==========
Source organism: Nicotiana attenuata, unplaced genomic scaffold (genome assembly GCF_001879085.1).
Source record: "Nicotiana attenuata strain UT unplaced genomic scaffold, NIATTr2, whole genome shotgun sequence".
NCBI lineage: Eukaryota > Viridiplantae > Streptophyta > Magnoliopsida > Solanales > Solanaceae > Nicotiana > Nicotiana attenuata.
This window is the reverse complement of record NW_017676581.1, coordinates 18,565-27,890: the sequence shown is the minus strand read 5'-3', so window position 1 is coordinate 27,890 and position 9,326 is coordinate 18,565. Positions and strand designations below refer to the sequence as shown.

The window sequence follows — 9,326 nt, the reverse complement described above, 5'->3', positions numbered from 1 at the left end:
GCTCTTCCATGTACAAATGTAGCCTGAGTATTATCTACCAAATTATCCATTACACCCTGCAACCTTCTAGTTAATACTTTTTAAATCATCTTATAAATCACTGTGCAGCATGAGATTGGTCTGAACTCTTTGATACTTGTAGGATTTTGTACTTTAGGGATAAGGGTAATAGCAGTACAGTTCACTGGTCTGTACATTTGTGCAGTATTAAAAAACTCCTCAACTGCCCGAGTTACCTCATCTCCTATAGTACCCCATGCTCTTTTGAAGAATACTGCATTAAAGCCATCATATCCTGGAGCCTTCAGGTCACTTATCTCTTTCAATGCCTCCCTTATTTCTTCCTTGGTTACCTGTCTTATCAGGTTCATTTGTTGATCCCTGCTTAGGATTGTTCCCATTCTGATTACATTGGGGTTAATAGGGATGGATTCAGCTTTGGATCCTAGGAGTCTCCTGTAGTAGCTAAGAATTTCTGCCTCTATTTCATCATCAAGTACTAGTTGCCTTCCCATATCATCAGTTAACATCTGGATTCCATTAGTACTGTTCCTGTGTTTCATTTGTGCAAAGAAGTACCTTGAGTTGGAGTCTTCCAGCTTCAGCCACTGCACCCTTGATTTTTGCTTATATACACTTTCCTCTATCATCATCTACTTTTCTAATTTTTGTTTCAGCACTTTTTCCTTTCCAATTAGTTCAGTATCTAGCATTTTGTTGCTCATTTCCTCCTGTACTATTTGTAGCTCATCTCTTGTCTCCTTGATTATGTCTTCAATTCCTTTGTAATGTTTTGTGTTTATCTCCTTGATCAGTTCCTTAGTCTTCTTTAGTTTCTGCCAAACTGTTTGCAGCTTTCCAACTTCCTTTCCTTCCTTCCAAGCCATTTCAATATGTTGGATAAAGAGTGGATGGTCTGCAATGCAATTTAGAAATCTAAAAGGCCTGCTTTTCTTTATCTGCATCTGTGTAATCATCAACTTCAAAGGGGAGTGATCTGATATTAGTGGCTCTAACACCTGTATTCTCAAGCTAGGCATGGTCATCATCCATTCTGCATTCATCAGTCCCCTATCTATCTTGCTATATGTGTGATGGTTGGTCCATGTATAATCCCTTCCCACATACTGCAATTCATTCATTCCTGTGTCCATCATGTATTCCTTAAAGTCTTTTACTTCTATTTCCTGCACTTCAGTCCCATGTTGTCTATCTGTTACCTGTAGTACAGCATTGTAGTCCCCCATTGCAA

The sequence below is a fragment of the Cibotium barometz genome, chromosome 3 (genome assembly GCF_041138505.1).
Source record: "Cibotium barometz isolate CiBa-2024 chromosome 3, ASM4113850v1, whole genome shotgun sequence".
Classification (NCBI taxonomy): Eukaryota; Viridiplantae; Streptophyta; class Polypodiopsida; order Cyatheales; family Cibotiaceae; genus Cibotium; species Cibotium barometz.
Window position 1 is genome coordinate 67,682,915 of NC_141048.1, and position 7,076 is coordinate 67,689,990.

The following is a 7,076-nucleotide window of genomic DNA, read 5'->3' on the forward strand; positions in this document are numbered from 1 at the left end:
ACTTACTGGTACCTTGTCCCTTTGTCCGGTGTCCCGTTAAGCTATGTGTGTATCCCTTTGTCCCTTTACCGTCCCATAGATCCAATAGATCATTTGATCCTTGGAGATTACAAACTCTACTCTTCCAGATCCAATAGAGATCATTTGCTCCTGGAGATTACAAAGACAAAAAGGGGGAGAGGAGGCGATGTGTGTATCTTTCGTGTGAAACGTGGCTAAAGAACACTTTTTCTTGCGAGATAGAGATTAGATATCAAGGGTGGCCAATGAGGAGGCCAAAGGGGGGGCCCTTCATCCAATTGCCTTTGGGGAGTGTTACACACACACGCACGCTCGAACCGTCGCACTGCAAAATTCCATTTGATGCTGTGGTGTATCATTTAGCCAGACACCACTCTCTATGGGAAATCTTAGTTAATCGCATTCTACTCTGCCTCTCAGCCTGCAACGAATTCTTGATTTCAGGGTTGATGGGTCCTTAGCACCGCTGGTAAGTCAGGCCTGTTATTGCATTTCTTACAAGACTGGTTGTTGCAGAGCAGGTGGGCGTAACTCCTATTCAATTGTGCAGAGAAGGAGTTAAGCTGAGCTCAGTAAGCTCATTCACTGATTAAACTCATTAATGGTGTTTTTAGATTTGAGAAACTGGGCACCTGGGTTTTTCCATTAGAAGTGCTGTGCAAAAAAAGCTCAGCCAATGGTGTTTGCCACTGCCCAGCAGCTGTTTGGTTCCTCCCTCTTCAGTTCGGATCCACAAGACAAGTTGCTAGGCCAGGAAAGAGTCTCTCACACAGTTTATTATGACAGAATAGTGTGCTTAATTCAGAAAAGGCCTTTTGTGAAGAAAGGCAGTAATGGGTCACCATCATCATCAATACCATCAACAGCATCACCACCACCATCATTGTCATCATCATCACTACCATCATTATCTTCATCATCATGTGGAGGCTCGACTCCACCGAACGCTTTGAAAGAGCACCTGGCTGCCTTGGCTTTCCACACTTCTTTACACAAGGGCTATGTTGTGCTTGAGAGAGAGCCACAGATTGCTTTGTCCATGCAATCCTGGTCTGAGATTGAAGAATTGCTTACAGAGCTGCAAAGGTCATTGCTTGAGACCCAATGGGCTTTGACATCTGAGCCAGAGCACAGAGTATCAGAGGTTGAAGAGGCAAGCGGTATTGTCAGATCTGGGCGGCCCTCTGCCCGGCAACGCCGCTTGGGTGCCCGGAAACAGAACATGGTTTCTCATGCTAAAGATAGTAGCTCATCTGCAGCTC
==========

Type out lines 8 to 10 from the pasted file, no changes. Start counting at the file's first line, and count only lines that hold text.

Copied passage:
Source record: "Cibotium barometz isolate CiBa-2024 chromosome 3, ASM4113850v1, whole genome shotgun sequence".
Classification (NCBI taxonomy): Eukaryota; Viridiplantae; Streptophyta; class Polypodiopsida; order Cyatheales; family Cibotiaceae; genus Cibotium; species Cibotium barometz.
Window position 1 is genome coordinate 67,682,915 of NC_141048.1, and position 7,076 is coordinate 67,689,990.